Here are five important shifts in perspective that drive successful eMarketing:
From Packaged Campaigns To Tuning on the Fly
The days of perfecting a campaign (or thinking we have), then executing and waiting to see how it turns out are over. The beauty of marketing automation is that it enables marketers to view real-time results and responses to each step of a marketing program as it's rolled out. Marketers can tune, tweak and take corrective actions to ensure they get the best results as they go.
There's no need to sit helplessly by and watch a campaign you intended to generate 100 leads run its course generating only 25. The ability to see prospect behavior in response to your content can help you to make adjustments that increase relevance to get things back on track. Marketing today means taking your best shot and proactively improving results during the execution in response to audience behavior and feedback.
From Big Bang To Continuous Media
It used to be that marketers would spend months planning for a product launch. We'd have spread sheets and be working under the "cone of silence" to get the media coverage that would help us reveal our new product with the loudest amount of noise and coverage we could muster—scheduled to go live all at once. The next day we'd congratulate ourselves and go back to our status quo operational routines. That approach no longer works.
With eMarketing we must learn to market continuously with the knowledge that we are our own media. Instead of attempting to form instant relationships with a big bang, we build them incrementally through continuous content publishing that builds—and reinforces—our story over time. With continuous media the aim is to create consistent engagement and build a network that will help us share our ideas because we've made them valuable and relevant. This way, when we launch something new, our audience is predisposed to pay attention because we've taken the time to build credibility with them.
From One-off Assets To Serial Storytelling
eMarketing is not about sending whatever is at hand just to keep our name and logo in front of our audience. It's not about the sales offer flavor of the month or product feeds and speeds. Research by the CMO Council discovered that the top three pet peeves of buyers in relation to marketing content are:
Marketers who embrace serial storytelling can reverse buyers' perceptions of irrelevance. Serial storytelling during a complex B2B buying process means answering your buyers questions as they move through the buying process, starting from status quo. From educating them about why they should solve the problem to sharing how your expertise adds value—in addition to your product—to showing the benefits your customers have achieved with your help, you tell them the story about why you're the best partner they can choose. The mind shift here is to connect the dots and help your prospects take next steps with the insights each content asset provides.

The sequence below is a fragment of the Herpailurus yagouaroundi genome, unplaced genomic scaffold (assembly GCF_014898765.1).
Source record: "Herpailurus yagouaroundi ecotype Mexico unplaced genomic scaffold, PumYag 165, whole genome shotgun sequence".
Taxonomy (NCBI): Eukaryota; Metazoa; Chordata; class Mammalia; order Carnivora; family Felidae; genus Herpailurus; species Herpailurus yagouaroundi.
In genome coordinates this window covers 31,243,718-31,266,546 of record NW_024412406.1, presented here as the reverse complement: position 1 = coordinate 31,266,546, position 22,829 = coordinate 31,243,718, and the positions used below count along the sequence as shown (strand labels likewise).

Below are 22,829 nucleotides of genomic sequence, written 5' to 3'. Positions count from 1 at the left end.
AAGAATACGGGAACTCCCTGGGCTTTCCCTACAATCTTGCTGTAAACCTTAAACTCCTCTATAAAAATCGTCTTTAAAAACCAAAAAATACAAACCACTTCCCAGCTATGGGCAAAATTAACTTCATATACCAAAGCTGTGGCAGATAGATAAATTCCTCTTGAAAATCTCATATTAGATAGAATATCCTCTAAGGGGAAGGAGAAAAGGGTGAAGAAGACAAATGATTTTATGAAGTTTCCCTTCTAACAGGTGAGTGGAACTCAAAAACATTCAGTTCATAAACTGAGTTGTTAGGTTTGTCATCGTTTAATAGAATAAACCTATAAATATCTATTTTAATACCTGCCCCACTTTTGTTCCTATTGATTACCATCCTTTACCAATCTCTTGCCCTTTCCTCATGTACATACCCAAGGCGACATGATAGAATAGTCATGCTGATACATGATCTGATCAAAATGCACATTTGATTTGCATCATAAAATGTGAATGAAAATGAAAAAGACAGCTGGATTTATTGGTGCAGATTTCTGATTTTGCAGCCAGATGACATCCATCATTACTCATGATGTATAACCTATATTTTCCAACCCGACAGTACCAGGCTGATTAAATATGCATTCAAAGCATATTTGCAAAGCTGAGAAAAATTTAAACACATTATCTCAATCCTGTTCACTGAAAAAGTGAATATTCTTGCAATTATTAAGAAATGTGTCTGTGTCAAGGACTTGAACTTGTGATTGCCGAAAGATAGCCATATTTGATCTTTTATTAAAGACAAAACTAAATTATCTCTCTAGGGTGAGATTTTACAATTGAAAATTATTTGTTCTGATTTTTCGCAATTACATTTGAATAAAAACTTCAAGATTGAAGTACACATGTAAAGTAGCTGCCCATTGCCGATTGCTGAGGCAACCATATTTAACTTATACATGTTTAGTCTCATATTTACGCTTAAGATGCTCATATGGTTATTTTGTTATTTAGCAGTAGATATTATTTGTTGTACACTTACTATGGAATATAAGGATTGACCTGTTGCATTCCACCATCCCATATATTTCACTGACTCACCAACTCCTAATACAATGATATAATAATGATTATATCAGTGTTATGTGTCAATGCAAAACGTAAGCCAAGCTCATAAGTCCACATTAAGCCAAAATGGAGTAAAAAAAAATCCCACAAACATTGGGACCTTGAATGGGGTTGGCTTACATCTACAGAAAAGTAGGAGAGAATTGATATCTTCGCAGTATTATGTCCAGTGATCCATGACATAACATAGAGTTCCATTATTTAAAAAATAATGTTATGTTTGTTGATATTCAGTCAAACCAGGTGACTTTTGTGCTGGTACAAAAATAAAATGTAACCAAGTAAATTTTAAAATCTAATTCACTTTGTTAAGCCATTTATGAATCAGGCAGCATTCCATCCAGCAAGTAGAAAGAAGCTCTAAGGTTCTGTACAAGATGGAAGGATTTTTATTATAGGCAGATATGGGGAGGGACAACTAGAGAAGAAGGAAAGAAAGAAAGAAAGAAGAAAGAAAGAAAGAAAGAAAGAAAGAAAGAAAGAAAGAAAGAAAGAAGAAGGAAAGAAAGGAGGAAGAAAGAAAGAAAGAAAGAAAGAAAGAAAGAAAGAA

From Clicks and Opens to Expanded Mindshare
It used to be that companies judged the success of marketing programs based on impressions, or even opt-ins. But even opt-ins don't count for much unless they move through the pipeline. The beauty of rich profiles and activity histories afforded us through marketing automation is that we can now develop lead scoring models to gauge prospect interest. The goal of eMarketing is to get your prospects to spend more of their attention on your content and engage with your company more so than they do with competitors.
Marketers who focus on becoming the "anchor" (the relied-upon resource) for how their prospects think about solving their problems will see an increase to pipeline momentum. They will also see a higher rate of sales acceptance, qualification and downstream revenues. Building mindshare is the equivalent of building credibility, reliance and trusted-advisor status. That's what leads to revenues. According to 61% of marketers surveyed by BtoB Magazine recently, contribution to revenues is the #1 metric they're focused on improving.
From One-way Communications to Two-way Conversations
This mind shift highlights the difference between static and dynamic communications. Static—also known as push—is wimpy. Dynamic communications are interactive which creates the force and power to drive momentum. In order to achieve two-way conversations, marketers have to give up the outdated idea that they have control over the message. In the digital world, companies that won't enable their prospective buyers to interact with them on their terms will lose to competitors who will. Think of it this way: would you rather have someone speaking at you, blathering on about their opinion without respect for yours, or would you prefer to be involved in an exchange of ideas? The latter is more appealing, obviously.
The way for marketers to find comfort in letting go is to get to know their buyers really well. The better you know them, the more relevant you can be and the better prepared you will be to react appropriately when they decide to respond. It's just good common sense that the better we know people, the easier it is to engage them.
With a strategic plan, marketers can not only engage more easily with their prospects and customers, but they can design conversational exchanges that provide terrific insights they can leverage to extend that attention and encourage prospects to take next steps. Marketing across a complex sale is an iterative process that develops one step at a time with an increasing number of people involved. It's also interesting to note that the research into buyers done by DemandGen found that the majority of buyers are not following a traditional buying process. Marketers need to learn to take cues from our buyers. And that requires two-way conversations.
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